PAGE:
Provisional results show that more than 170 seats (23%) will be allotted to Eurosceptic parties in this European Parliament.
The one true commonality of all these Eurosceptic parties is implicit in the name itself - scepticism of the European Union. Stances that stretch farther than EU membership however, drive each of the parties in their respective nations, but are not necessarily shared.
Potential alliances and possible divisions:
Far-right MEP Salvini aims to unite the far-right by building a common group of 150 lawmakers. The deputy prime minister in Italy said on Monday that he has already discussed the matter with spearheads of the far-right Marine Le Pen, Nigel Farage, and Viktor Orban.
Euroscepticism drove the far-right into power, but they will have to draw other parties to their cause in order to change EU policy. To do so, Eurosceptics are going to have to unite on a variety of issues, from asylum to relations with Russia.
Orban, whose party has previously been suspended from the EPP, is said to be most likely to leave the group and join Salvini. Issues of asylum however, are divisive enough to potentially dissolve this relationship. Italy's calls to distribute asylum seekers among EU states have long been opposed by Eastern Europe. In Hungary, Orban's party has won 13 seats in the assembly with 52% of the Hungarian vote.
Poland's PiS have said that they are ready for alliance talks with Salvini's League. The Russian issue however, may hinder this unification.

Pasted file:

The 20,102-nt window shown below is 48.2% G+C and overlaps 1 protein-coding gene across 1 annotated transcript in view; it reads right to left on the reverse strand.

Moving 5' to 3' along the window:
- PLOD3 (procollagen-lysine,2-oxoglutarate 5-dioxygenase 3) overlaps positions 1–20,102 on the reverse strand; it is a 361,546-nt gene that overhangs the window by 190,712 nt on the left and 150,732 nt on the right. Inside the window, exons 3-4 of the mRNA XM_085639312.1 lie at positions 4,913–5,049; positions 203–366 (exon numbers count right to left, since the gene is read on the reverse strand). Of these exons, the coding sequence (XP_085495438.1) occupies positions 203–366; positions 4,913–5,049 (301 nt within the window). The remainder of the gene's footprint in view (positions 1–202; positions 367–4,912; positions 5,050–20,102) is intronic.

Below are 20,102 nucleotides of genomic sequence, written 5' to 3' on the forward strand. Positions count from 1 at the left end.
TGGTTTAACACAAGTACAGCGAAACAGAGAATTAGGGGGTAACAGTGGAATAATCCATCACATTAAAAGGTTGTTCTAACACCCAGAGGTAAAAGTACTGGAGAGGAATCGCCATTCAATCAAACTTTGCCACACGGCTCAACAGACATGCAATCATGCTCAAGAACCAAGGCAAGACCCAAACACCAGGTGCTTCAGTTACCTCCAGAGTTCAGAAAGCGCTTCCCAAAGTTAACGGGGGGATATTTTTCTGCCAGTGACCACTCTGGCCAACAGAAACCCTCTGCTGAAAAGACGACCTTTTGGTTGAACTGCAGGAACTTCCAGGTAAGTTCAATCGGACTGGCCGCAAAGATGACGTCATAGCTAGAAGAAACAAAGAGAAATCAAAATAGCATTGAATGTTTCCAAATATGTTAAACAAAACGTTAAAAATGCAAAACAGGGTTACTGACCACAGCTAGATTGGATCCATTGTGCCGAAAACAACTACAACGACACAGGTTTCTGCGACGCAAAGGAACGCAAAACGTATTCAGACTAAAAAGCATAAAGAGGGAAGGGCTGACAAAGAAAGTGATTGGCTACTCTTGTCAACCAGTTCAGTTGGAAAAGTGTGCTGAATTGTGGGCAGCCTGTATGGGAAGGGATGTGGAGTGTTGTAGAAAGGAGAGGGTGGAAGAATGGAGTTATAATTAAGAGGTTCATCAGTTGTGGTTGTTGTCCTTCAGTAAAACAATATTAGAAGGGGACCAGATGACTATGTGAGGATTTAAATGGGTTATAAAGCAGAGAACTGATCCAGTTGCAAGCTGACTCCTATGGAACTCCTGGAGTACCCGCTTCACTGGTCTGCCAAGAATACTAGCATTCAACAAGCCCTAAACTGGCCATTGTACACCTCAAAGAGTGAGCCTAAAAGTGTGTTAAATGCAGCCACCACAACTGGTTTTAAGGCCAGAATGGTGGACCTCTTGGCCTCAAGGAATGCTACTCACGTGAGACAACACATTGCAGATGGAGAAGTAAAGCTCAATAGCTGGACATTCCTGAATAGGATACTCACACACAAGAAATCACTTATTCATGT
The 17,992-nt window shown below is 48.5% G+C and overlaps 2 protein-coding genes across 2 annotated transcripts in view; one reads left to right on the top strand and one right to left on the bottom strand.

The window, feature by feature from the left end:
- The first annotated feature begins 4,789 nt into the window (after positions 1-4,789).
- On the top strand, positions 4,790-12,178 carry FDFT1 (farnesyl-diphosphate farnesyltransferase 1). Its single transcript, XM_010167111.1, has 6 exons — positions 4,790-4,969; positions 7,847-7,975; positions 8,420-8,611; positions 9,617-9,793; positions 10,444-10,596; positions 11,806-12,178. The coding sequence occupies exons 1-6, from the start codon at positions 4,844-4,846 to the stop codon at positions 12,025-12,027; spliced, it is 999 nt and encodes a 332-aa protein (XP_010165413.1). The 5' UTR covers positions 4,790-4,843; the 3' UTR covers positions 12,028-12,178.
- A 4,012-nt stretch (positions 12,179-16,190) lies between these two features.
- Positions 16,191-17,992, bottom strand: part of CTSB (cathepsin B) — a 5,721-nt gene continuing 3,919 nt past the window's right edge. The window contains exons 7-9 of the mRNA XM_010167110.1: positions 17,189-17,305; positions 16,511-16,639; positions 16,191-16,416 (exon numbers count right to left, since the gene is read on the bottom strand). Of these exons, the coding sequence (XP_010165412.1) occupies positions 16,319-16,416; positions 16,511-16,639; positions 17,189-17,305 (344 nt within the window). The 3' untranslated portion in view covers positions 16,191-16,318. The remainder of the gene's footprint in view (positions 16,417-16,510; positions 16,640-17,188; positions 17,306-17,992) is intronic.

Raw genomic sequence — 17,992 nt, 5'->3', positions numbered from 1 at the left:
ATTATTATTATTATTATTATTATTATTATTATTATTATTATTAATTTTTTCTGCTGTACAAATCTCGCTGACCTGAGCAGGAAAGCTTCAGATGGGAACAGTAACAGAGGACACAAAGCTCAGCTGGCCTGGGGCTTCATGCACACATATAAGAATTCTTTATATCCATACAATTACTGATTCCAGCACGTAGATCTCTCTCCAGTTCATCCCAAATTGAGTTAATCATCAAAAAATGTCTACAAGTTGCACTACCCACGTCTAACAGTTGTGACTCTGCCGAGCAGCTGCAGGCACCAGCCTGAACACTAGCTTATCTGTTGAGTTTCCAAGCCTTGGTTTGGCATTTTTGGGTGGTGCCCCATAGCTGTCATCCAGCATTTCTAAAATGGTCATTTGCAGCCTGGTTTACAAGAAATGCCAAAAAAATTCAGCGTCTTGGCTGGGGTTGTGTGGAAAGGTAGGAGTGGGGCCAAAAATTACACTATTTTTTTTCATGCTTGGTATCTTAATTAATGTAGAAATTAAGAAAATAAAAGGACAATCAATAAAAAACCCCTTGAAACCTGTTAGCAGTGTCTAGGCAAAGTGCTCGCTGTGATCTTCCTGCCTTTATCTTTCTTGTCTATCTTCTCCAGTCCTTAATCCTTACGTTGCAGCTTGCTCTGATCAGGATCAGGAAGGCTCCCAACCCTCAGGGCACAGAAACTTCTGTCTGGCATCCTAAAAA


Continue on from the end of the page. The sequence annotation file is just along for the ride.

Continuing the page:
PiS in Poland are reluctant to accept Russian relations with open arms and are set to hold a significant 23 seats in the European Parliament. The League in Italy, and the National Front in France however, are set to maintain friendly relations with Russia, complicating this European nationalist bloc.
Arguably the most successful Eurosceptic, Nigel Farage will lead the largest party in the new parliament. If Britain leaves the EU as planned on October 31 however, all British MEPs will have to leave the assembly.
Eurosceptic parties have risen from 20% to 23% in the European elections. In order to disrupt EU policy, the parties need to form a collective group that reflects their far-right affiliations. This affiliation however, coupled with stubborn intrinsic ideals of nationalism and self-governance, may prove to be exactly what prevents such an alliance.